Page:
Every social media channel has a distinct design direction, but one thread remains common: the need for design nimbleness. The NBA’s Atlanta Hawks have shown adept nimbleness better than most in professional sports, bouncing between the fun world of Twitter irreverence, the video-heavy feel of Facebook and the visually arresting opportunities of Instagram. And they do it all quickly.
Peter Sorckoff, Hawks chief creative officer and executive vice president of brand an innovation, tells HOW Design that his team understands the goals of each social channel, allowing for the Hawks to embrace having fun while designing across the diversity.
The Hawks play well on Twitter. Jaryd Wilson leads the digital content for Atlanta and “he has done a brilliant job of dimensionalizing our voice in that space. It is about being fun.”
Tonight we officially put the Korver Kounter into retirement: pic.twitter.com/L1ZTx2a2o3
— Atlanta Hawks (@ATLHawks) January 8, 2017
For those still awake back home, it’s official: pic.twitter.com/fDYF7pO4iD
— Atlanta Hawks (@ATLHawks) March 30, 2016
The Hawks don’t mind irreverence and chipping into conversations happening around them. “Visually you have to be really agile in that space,” Sorckoff says. “Stuff trends fast and then trends down and goes away. If it takes you too long to draft anything you can very quickly miss the boat. Twitter is kind of a funny space—I’m not saying there isn’t serious and a lot of ugly—but a lot of people demonstrate a lot of humor. If your art is clever, that gets really nice uptake in the Twitter space.”
— Atlanta Hawks (@ATLHawks) August 11, 2016
When Atlanta launched its season schedule, for example, they rolled it out on Twitter first in a series of emojis. Every game was represented by an emoji and it turned into an engaging riddle to figure out what teams were represented by which emoji. “It got massive uptake because it was fun,” Sorkoff says. “It was a really clever way to engage that audience in particular.”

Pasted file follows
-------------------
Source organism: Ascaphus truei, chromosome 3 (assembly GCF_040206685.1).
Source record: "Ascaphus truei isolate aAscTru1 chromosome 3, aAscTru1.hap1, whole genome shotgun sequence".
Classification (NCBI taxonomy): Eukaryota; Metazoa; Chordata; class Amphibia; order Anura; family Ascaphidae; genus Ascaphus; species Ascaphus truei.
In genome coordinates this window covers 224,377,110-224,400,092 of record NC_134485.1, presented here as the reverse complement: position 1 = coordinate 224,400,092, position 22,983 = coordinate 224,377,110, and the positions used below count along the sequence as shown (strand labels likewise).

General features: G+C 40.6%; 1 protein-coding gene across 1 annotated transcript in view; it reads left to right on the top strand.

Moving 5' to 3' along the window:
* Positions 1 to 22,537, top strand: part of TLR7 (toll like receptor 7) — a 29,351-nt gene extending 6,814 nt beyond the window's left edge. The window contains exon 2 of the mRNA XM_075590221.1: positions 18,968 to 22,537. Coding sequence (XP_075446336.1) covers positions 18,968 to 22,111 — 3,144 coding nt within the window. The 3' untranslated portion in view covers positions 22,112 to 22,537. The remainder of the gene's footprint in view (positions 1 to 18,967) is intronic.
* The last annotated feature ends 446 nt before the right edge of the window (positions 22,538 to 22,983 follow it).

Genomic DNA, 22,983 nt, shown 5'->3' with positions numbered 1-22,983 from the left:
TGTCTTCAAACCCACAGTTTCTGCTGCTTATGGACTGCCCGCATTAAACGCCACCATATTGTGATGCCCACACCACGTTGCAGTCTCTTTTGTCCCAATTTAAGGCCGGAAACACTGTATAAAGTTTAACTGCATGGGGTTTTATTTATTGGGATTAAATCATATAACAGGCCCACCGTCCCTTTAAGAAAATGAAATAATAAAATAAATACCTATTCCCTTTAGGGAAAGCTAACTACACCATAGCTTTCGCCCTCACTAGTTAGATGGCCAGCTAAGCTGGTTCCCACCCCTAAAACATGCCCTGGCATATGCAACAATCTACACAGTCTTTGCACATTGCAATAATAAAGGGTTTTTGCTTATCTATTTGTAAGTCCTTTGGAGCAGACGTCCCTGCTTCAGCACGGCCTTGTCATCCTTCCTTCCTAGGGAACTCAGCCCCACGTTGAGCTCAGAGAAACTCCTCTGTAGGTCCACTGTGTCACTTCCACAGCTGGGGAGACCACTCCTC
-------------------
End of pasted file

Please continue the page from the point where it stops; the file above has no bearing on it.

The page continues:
But that is Twitter. That isn’t every social channel. Turning to Facebook, the Hawks rely heavily on video, but not heavily produced polished pieces. Instead they focus on behind-the-scenes types of video, staying topical in a fast-paced production cycle. And, of course, “humor never loses.”
“Anything that puts a smile on a face typically people are pretty happy to share,” Sorckoff says. “Maybe that is why cat videos work. That is our approach there.”
For Instagram, the trick is taking a single fantastic photo and using it to tell a story. “If you can do that I think that is where you can be really, really effective,” he says. The Hawks do put out game photos and other event-style photography on their feed, but his favorite posts are the single frame that tells the story or captures the essence of the game in the same way a writer would craft a headline.
A post shared by Atlanta Hawks (@atlhawks) on
The Atlanta design team spends more time designing for Twitter, working for the clever approach of giving a new perspective on what everyone is already seeing. “My favorite stuff out there is something that leaves the reader thinking ‘did they really mean this or did they mean that?’” Sorckoff says. “It is something that sinks in second level that makes you want to share.”
When the Hawks redesigned their uniform in 2015 they did so with all sorts of design—including social media—in mind, embracing the team’s red-based history, but also bringing in a volt green. That green has given the Hawks a distinct look on the court, but has proven highly valuable in social design.
“Having a color like that, it is not a huge part of the uniform, but it is dominate where you do use it,” Sorckoff says. “It gives the design team and creative team more options.” He offers the example of using the volt to move the eye to the area he wants you to see first. With the “perfect post” a mix of great design to draw people to an amazing photo, volt green is captivating and hard to look past.
“I’ve lived in that world of red, white and navy blue and for something to really pop I might have had to take a photo and go black and white and use splashes of red to move somebody to where I wanted them to look first,” Sorckoff says. “For us, because we have this additional range now, it is just more tools in the box.”
The Hawks want to use those tools as often as possible, especially to connect with a younger demographic that has grown especially interested in fashion, entertainment and design. With design a passion point, Sorckoff says they need to find as many ways to embrace that passion, giving the Hawks more brand dimension, whether across social media or in traditional avenues.
“Design really matters for people and moves people in that emotive space,” Sorckoff says. “When they get into the emotive space they consume differently.” The Hawks design for emotion. And along the way they embrace nimbleness on social media.
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